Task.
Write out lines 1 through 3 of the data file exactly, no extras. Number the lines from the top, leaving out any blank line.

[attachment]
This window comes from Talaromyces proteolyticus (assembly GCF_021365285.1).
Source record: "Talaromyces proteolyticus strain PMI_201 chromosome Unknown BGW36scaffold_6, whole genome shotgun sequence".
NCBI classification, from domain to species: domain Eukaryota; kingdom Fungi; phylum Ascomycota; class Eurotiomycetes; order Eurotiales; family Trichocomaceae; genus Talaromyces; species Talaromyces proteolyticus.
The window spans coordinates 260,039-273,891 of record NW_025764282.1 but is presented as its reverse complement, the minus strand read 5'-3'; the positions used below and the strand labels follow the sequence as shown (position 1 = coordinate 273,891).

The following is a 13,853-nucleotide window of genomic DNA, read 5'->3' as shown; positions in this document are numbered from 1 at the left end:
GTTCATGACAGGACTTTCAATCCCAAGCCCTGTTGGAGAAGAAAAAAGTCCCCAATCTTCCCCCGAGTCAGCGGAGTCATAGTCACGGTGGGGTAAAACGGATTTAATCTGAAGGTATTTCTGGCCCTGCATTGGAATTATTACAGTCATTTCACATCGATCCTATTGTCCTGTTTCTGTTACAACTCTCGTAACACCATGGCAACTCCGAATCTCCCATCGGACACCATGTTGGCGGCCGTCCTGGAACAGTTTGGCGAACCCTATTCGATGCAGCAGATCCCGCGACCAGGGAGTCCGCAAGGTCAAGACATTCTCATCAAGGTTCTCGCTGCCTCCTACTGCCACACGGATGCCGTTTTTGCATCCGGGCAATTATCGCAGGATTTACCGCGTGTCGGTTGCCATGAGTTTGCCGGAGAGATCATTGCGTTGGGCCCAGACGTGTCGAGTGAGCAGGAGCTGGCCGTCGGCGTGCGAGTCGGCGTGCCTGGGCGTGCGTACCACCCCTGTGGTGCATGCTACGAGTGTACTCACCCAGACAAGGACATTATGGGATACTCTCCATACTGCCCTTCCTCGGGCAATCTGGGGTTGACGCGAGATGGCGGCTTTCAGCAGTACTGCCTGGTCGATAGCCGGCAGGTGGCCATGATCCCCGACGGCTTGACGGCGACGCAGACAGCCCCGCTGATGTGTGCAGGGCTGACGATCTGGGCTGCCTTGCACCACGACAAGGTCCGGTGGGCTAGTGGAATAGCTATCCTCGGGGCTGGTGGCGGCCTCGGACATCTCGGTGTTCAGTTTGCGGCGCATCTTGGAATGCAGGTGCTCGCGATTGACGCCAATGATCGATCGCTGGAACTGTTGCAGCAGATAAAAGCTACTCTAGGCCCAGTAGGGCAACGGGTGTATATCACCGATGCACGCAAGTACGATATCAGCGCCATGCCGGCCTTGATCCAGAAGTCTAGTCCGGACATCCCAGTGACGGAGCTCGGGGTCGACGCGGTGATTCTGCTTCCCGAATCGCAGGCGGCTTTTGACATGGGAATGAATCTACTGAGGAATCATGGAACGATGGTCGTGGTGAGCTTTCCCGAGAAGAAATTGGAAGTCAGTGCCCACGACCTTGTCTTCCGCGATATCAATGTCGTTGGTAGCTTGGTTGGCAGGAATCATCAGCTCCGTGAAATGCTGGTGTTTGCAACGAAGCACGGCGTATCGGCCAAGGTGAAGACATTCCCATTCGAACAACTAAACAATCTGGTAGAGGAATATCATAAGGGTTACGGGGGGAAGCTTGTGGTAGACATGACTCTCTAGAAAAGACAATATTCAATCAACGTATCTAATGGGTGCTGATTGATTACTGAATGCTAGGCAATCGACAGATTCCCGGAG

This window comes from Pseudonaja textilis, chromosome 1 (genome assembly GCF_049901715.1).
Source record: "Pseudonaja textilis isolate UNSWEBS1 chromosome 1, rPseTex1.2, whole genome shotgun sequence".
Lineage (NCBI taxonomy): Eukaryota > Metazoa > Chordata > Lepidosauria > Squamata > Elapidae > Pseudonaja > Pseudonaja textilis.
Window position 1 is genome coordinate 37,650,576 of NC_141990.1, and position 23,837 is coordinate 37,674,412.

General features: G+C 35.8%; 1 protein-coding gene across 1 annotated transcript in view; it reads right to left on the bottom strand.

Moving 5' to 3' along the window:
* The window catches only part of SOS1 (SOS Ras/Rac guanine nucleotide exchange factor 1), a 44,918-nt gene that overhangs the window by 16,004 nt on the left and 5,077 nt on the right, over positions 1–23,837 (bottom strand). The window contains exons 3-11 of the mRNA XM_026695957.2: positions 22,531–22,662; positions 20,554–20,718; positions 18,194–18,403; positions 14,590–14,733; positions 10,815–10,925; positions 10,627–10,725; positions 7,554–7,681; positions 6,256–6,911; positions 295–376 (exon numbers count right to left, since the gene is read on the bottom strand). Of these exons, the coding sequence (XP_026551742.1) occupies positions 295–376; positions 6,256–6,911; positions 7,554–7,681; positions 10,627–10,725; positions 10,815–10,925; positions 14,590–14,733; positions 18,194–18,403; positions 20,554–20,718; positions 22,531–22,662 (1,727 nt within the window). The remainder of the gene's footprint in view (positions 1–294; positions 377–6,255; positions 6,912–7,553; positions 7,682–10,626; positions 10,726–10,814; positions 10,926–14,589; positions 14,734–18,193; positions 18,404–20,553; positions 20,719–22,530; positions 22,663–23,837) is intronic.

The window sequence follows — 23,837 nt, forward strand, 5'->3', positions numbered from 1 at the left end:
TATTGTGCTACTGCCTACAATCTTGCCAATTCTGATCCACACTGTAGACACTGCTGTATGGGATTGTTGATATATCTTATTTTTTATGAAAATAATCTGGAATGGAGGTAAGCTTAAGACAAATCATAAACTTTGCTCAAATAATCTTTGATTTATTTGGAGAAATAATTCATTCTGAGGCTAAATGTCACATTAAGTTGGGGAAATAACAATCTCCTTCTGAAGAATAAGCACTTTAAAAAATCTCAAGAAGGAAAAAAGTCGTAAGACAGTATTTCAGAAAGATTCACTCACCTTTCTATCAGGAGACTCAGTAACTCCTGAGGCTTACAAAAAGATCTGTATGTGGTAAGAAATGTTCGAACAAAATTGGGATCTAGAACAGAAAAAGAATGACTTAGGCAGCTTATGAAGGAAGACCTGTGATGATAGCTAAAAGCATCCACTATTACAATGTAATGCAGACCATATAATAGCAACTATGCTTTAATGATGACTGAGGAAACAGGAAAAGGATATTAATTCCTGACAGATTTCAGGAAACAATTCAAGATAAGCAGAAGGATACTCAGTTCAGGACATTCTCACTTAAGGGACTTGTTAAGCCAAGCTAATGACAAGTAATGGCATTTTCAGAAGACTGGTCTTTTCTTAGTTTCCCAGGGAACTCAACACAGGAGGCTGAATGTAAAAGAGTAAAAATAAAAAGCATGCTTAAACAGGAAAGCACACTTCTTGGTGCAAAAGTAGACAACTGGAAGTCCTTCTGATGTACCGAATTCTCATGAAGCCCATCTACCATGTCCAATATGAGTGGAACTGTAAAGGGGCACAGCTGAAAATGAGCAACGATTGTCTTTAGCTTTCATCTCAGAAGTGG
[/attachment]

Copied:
This window comes from Talaromyces proteolyticus (assembly GCF_021365285.1).
Source record: "Talaromyces proteolyticus strain PMI_201 chromosome Unknown BGW36scaffold_6, whole genome shotgun sequence".
NCBI classification, from domain to species: domain Eukaryota; kingdom Fungi; phylum Ascomycota; class Eurotiomycetes; order Eurotiales; family Trichocomaceae; genus Talaromyces; species Talaromyces proteolyticus.